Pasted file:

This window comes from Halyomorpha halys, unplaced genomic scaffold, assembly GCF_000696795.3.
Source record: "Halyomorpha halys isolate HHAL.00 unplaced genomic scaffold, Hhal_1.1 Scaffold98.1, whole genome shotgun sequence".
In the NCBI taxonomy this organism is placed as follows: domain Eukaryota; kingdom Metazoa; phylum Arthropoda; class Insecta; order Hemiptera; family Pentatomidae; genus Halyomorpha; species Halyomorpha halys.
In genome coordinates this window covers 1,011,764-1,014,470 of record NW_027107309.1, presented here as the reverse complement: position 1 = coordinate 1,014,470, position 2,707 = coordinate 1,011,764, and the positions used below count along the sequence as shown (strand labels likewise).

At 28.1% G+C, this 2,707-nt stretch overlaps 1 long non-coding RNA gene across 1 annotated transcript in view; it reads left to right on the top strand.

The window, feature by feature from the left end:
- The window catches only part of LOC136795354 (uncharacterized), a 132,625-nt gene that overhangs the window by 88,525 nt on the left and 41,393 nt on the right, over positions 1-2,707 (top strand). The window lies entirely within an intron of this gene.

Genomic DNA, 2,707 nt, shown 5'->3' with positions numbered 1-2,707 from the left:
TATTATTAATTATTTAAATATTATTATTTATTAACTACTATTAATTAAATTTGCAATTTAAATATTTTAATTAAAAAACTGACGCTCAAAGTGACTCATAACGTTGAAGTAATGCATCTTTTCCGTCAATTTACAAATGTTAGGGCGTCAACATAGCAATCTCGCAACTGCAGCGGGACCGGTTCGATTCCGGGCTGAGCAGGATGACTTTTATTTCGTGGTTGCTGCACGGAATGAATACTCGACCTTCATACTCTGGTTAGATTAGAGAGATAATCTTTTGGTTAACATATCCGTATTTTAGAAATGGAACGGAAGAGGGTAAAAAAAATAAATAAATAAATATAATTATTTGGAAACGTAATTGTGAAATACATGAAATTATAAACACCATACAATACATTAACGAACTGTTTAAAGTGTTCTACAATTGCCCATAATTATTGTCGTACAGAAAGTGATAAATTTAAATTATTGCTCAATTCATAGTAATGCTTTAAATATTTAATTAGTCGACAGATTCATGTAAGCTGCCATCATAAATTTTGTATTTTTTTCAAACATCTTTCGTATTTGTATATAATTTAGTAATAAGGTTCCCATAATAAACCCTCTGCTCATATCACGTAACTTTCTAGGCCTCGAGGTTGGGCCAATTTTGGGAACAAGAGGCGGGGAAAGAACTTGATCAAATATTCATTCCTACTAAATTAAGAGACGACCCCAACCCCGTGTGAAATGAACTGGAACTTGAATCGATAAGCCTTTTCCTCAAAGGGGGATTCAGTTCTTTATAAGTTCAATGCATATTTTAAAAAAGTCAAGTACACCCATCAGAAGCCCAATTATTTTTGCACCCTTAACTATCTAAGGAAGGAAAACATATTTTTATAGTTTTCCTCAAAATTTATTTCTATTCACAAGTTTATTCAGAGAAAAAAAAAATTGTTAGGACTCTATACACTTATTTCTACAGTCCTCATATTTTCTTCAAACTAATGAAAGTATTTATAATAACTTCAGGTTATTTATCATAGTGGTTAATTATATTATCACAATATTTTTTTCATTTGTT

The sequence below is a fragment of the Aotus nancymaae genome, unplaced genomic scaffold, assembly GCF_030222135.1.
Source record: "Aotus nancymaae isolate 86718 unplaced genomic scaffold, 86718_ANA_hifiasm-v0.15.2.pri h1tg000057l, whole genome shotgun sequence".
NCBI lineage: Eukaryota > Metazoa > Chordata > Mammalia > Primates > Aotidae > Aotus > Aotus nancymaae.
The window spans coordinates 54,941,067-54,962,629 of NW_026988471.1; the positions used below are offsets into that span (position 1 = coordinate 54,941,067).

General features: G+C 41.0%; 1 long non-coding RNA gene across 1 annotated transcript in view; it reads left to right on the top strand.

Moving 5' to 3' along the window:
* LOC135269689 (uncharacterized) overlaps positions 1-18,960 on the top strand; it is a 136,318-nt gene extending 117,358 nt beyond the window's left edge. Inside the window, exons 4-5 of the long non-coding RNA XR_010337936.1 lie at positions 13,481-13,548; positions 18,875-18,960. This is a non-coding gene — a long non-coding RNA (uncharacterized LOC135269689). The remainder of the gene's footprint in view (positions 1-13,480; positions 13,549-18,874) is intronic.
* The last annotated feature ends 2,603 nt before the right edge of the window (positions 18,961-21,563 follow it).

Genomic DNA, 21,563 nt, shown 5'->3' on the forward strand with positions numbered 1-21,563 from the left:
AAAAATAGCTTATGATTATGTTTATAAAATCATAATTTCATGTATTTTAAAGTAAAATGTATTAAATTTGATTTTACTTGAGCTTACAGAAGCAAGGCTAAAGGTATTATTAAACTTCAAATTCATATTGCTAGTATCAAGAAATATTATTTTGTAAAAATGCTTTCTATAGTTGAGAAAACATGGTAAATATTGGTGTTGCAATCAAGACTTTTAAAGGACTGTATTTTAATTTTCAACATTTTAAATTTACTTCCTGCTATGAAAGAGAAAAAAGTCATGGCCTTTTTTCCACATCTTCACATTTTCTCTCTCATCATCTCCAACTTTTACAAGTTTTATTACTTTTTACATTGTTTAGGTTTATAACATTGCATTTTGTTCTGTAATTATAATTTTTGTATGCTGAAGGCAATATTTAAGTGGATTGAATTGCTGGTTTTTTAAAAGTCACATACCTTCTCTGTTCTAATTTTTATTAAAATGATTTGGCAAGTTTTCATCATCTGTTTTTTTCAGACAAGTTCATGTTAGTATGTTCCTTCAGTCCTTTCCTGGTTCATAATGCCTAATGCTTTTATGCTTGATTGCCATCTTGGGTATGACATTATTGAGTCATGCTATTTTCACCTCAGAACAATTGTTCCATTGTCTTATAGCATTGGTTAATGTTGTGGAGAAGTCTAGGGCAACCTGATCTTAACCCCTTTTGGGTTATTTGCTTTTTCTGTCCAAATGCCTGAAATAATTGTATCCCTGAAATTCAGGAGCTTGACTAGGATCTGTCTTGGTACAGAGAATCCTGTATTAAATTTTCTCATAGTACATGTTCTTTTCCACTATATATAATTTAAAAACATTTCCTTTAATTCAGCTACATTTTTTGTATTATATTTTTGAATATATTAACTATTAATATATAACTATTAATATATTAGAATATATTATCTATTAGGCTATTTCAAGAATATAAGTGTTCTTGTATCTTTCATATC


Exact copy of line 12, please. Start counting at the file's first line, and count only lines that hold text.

NCBI lineage: Eukaryota > Metazoa > Chordata > Mammalia > Primates > Aotidae > Aotus > Aotus nancymaae.